The 2016 Machine Learning paper “Automated Inference on Criminality Using Face Images” made a media splash when its authors, Xialoin Wu of McMaster University and Xi Zhang of Shanghai Jiao Tong University, claimed that their algorithm had discovered associations between rates of criminality and certain facial features among a database of Chinese male mugshots. Strangely, the authors were surprised when people reacted with horror to the idea of an algorithm marking citizens as likely criminals based on the configuration of their facial landmarks. Similarly phrenologic practices are already commonplace in America, though. Algorithm-based methods for facial reconstruction from DNA are in common use in criminal justice circuits. Additionally, US state governments occasionally sentence people based on the risk assessments of so-called criminal justice algorithms; they include the Correctional Offender Management Profiling for Alternative Sanctions (COMPAS), Public Safety Assessment (PSA), and Level of Service Inventory Revised (LSI-R). 

The 2014 paper “Using publically visible social media to build detailed forecasts of civil unrest” raised comparatively fewer eyebrows. In it, the authors present an algorithm and data mining system which was able to predict thousands of incidents of civil unrest in Latin America using information from Twitter and Tumblr. The algorithm was able to create accurate forecasts many days in advance, leading the authors to brag that “traditional assumptions” about reporting events only after they have occurred can now be relaxed. In the past five years, social media analytics software has been eagerly adopted by government, law enforcement, and political groups. You may be familiar with the company Geofeedia; the Baltimore Police Department used its facial recognition software to identify protesters with outstanding warrants in Instagram photos of the protests against Freddie Gray’s murder. 

The Romans famously relied on augury—divination by bird—for decisions of state. We rely on the briefing. It took two dossiers and a Powerpoint presentation to launch the Coalition invasion of Iraq in 2003: the British September and February dossiers, and Colin Powell’s speech to the UN Security Council. All three briefings largely consisted of faulty connections drawn between dubious sources: fake documents alleging uranium transactions between Niger and Iraq, creative interpretations of satellite photos. Many other political developments of this century have transpired from the release of information packages. The Trump-Russia story, for instance, was born of a leaked dossier.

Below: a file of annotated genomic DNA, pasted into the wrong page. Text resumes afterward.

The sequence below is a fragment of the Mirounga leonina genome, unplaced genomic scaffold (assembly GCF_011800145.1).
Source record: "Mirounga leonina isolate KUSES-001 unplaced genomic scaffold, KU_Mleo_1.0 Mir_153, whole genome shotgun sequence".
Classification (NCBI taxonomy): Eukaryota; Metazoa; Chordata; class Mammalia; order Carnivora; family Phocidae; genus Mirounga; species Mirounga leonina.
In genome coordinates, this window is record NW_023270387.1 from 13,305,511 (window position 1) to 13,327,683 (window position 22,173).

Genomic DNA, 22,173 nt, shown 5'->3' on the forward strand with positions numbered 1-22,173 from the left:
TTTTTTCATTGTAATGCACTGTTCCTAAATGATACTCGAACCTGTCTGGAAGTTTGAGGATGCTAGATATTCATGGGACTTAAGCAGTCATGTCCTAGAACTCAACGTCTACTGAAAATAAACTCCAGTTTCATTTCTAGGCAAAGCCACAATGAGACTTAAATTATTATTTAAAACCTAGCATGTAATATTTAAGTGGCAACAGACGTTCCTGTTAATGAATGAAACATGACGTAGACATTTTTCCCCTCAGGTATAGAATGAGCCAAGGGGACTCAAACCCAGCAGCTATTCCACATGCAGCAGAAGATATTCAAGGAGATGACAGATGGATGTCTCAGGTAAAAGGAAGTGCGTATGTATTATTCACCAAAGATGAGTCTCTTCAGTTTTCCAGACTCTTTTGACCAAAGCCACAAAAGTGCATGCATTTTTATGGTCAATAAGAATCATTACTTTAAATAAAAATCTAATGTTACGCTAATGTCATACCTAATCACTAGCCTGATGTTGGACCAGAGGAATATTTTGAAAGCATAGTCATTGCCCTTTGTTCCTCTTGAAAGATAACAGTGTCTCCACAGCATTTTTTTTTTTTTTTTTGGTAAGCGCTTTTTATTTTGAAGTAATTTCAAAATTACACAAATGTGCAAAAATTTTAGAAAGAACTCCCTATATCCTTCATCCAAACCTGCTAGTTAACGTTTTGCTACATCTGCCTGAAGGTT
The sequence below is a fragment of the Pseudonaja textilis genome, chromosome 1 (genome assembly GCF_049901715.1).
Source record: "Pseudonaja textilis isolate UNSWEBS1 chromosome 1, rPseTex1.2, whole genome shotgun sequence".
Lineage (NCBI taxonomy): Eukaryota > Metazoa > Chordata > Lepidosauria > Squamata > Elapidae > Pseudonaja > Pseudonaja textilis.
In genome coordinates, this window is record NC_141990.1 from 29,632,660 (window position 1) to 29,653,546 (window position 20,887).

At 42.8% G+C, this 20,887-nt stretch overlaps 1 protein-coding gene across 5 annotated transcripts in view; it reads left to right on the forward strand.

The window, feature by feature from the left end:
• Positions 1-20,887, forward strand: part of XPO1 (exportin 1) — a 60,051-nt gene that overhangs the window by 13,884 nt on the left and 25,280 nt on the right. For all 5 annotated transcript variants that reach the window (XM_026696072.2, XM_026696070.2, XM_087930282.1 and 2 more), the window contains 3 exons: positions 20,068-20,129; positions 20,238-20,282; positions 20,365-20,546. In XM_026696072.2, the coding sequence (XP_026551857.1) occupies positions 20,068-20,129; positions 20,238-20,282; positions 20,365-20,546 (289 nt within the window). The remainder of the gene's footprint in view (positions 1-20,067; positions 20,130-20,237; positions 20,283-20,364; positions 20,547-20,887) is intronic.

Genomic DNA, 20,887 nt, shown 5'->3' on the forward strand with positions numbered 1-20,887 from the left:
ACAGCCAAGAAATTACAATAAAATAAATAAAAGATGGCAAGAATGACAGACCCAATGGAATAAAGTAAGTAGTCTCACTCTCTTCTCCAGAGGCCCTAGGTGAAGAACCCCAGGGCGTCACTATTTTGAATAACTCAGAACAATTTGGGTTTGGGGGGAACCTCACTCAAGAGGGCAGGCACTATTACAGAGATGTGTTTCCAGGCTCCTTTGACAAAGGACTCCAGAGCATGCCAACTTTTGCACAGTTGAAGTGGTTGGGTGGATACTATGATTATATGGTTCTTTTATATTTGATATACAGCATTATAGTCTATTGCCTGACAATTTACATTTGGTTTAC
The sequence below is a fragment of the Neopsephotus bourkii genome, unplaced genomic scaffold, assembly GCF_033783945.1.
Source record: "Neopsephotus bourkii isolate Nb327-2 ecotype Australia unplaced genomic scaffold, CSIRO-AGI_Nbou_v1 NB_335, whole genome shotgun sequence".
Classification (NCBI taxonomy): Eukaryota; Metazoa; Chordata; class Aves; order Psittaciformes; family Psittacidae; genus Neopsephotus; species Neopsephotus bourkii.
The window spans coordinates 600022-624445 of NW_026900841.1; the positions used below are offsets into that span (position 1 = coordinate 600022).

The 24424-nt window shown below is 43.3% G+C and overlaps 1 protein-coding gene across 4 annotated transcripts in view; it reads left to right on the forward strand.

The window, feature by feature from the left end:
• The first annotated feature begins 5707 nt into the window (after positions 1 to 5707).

We’re accustomed to the idea of conspiracy as a strongly populist attitude. But what happens when its methods of thought filter upwards, and the people who are supposed to be behind the conspiracies are thinking like conspiracy theorists themselves? The nature of mid-21st century evidence is to foster a conspiratorial state of mind. As computers grow more adept at analyzing information, they become more adept at synthesizing information. The same statistical and algorithmic techniques used to understand data can be employed to fake data. The introduction of Adobe Photoshop completely eliminated the last remnants of photography's truth claim. Similarly, as techniques of data synthesis grow more sophisticated, information has greater difficulty convincing us of its integrity. In an ironic twist, our society's ability to survey the world with unprecedented detail has deepened its levels of doubt and confusion.

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The only DK EyeWitness book I held on to was called Future,  an introduction to futurology. About a third of the book is identifying societal trends from the year it was published (2000), the rest is full of predictions about the upcoming 21st century. Most of them are as hilariously optimistic as you’d expect: nanorobots cleaning our rooms, humans on Mars by 2014, underground cities. The only dire predictions are left for the bottom corner of the book’s final page, undated, as if the authors were afraid to get too specific. Right around “viruses become immune to all known treatments” and “international financial collapse,” the authors predict a “major information disruption.” Oddly prescient, I think, for a kid’s book.

ZAK ZIEBELL B/RISD ’19 is searching for an honest man.